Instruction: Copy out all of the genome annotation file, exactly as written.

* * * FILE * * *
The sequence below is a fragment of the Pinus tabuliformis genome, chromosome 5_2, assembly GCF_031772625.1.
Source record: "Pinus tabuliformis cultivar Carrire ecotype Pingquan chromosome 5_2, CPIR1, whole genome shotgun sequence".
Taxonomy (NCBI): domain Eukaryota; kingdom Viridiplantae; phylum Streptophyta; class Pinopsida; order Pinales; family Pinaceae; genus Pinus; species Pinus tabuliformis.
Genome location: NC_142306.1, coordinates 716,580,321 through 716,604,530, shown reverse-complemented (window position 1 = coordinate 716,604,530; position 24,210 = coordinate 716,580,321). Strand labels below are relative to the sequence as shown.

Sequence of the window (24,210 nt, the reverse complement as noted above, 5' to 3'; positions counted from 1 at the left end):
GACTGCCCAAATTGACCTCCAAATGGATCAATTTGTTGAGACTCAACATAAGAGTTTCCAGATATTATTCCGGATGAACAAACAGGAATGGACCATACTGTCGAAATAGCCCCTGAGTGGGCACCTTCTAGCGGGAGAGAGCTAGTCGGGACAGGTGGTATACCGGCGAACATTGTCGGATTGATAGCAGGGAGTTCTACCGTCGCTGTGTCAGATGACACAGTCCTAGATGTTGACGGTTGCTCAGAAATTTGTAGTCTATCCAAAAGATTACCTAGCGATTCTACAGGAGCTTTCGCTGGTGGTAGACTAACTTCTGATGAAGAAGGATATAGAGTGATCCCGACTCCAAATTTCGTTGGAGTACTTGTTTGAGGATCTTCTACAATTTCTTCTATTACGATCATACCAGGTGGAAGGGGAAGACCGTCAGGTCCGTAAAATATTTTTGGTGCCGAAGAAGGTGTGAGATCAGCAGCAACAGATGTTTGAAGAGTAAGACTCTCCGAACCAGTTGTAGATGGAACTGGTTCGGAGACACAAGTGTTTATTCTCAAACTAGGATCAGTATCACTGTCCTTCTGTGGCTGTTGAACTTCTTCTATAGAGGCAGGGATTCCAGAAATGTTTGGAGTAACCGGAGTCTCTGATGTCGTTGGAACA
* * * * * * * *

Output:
The sequence below is a fragment of the Pinus tabuliformis genome, chromosome 5_2, assembly GCF_031772625.1.
Source record: "Pinus tabuliformis cultivar Carrire ecotype Pingquan chromosome 5_2, CPIR1, whole genome shotgun sequence".
Taxonomy (NCBI): domain Eukaryota; kingdom Viridiplantae; phylum Streptophyta; class Pinopsida; order Pinales; family Pinaceae; genus Pinus; species Pinus tabuliformis.
Genome location: NC_142306.1, coordinates 716,580,321 through 716,604,530, shown reverse-complemented (window position 1 = coordinate 716,604,530; position 24,210 = coordinate 716,580,321). Strand labels below are relative to the sequence as shown.

Sequence of the window (24,210 nt, the reverse complement as noted above, 5' to 3'; positions counted from 1 at the left end):
GACTGCCCAAATTGACCTCCAAATGGATCAATTTGTTGAGACTCAACATAAGAGTTTCCAGATATTATTCCGGATGAACAAACAGGAATGGACCATACTGTCGAAATAGCCCCTGAGTGGGCACCTTCTAGCGGGAGAGAGCTAGTCGGGACAGGTGGTATACCGGCGAACATTGTCGGATTGATAGCAGGGAGTTCTACCGTCGCTGTGTCAGATGACACAGTCCTAGATGTTGACGGTTGCTCAGAAATTTGTAGTCTATCCAAAAGATTACCTAGCGATTCTACAGGAGCTTTCGCTGGTGGTAGACTAACTTCTGATGAAGAAGGATATAGAGTGATCCCGACTCCAAATTTCGTTGGAGTACTTGTTTGAGGATCTTCTACAATTTCTTCTATTACGATCATACCAGGTGGAAGGGGAAGACCGTCAGGTCCGTAAAATATTTTTGGTGCCGAAGAAGGTGTGAGATCAGCAGCAACAGATGTTTGAAGAGTAAGACTCTCCGAACCAGTTGTAGATGGAACTGGTTCGGAGACACAAGTGTTTATTCTCAAACTAGGATCAGTATCACTGTCCTTCTGTGGCTGTTGAACTTCTTCTATAGAGGCAGGGATTCCAGAAATGTTTGGAGTAACCGGAGTCTCTGATGTCGTTGGAACA